By Noni Boon
The rescuer archetype is usually most evident in those who come to the aid of people in genuine need, such as those caught in a life-threatening situation. Firefighters, for example, have a profound rescuer archetype.
However, there are more subtle ways that this archetype works its way through your life. When you go to the aid of a friend who is in need, physically or emotionally, you are activating your rescuer archetype.
It is important to have an understanding of this archetype in you because you need to be able to evaluate the motivation behind why you are giving assistance to another person – and whether or not it is the right thing to do.
There are times when it is good for people to struggle because it builds their strength, independence and self-esteem. So, before you act, it is important to use your intuition to assess whether or not a person needs to be rescued.
Rescuing people is a positive thing to do provided you do it with consciousness and awareness. A healthy rescuer comes to the aid of another who is perhaps ill or emotionally wounded, and then promptly leaves when the job is done. The tricky part is knowing when the job is done.
There are some people (think damsels in distress!) who want to be rescued all the time. But these types present a problem because they can make a rescuer’s inner craving go into overdrive, resulting in them staying around far beyond the initial rescue requirement.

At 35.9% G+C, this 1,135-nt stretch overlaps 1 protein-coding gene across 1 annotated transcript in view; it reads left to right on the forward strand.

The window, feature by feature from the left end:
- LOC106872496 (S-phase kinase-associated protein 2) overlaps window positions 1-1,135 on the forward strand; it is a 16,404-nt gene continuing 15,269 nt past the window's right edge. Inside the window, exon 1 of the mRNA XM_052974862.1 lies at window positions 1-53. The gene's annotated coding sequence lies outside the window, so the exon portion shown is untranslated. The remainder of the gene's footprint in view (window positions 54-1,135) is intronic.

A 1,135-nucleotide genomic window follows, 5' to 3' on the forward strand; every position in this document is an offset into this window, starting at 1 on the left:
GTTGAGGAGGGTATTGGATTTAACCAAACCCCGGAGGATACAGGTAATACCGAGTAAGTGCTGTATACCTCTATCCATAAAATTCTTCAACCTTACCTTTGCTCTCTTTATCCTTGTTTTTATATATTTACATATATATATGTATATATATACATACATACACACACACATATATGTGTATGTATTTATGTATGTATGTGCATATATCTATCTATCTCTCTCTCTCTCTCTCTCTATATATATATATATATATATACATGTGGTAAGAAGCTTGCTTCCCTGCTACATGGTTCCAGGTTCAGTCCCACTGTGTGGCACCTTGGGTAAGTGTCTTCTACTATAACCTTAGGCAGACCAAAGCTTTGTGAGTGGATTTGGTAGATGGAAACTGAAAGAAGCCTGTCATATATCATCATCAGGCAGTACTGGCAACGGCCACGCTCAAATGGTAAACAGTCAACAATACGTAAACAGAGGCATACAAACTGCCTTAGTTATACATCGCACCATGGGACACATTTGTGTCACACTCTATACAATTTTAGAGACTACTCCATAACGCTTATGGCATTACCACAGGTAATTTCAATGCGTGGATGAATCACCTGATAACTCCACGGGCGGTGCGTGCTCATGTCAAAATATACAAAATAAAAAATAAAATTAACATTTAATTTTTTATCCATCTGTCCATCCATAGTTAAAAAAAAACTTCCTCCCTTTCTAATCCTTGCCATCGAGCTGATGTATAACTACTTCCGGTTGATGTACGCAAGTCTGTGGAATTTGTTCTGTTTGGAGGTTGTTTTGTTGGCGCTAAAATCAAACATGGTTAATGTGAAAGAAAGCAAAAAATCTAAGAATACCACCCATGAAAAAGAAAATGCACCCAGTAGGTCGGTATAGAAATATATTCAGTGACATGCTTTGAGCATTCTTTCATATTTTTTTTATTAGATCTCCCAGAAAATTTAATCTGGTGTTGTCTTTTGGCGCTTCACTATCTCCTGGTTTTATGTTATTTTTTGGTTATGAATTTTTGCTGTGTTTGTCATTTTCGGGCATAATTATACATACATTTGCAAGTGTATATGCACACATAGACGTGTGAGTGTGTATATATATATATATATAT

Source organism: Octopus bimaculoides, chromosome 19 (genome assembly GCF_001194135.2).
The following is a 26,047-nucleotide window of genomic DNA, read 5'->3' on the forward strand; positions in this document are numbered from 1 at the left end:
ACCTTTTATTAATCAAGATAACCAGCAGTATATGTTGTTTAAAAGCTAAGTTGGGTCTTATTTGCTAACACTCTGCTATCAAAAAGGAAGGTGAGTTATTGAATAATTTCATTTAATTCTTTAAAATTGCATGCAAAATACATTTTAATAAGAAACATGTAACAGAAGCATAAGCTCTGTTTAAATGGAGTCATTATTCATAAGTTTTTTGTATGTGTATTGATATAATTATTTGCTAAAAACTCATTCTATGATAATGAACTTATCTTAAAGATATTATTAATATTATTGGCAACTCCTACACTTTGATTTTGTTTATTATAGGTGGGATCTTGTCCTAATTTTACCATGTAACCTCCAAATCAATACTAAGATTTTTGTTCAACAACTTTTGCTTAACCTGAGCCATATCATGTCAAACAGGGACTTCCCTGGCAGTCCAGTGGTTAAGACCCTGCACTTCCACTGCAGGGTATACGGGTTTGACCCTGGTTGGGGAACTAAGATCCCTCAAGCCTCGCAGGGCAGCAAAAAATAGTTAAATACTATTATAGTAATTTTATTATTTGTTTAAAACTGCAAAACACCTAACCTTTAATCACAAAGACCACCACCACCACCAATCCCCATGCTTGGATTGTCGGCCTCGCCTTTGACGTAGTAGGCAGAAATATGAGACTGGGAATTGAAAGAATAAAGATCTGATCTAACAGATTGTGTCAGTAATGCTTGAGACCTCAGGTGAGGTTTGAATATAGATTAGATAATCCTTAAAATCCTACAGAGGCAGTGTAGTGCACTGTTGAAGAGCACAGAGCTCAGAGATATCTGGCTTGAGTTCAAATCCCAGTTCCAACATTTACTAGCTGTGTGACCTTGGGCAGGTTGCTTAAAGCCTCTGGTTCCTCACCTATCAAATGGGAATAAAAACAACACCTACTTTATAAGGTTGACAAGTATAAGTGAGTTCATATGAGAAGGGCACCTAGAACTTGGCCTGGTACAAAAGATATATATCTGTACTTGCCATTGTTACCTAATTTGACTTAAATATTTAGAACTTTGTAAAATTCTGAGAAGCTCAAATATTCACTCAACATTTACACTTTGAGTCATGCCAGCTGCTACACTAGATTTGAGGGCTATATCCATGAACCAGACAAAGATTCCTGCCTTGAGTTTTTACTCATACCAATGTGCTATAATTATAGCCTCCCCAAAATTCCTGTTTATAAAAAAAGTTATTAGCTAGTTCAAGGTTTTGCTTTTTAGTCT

Always ask yourself, “What am I gaining through this?” If you are feeling needed and validated beyond what you would normally feel from briefly helping somebody, then you need to let go.
The shadowy side of the rescuer archetype may purposely set up relationships that result in the need to rescue people. For example, an underdeveloped rescuer will befriend people who are needy, weak and emotionally frail. By doing this, the rescuer feels valuable and gains a sense of strength through rescuing this poor, helpless person. This is an unhealthy situation, especially for women who enter into romantic relationships in order to “rescue” someone.
Before embarking on any rescue missions, you must first learn how to rescue yourself by making sure that all your own needs and wants are met. Once you have done this, you are good to go to the rescue of others provided your agenda is clear and intentions pure. But remember to assess every situation carefully and, unless it is an emergency, hold off before diving in to resuscitate the “victim” – wait first to see if they can “swim” by themselves. If they are clearly drowning in their situation, throw them a life jacket and perhaps help them on with it, but make a quick exit once they are safely “back on shore”.
If you feel the temptation to stick around for lashings of glory and praise, then you know that you are in it for the wrong reasons.
To learn more about your archetypes and how to achieve holistic happiness and well-being, contact Noni Boon:
0417 287 428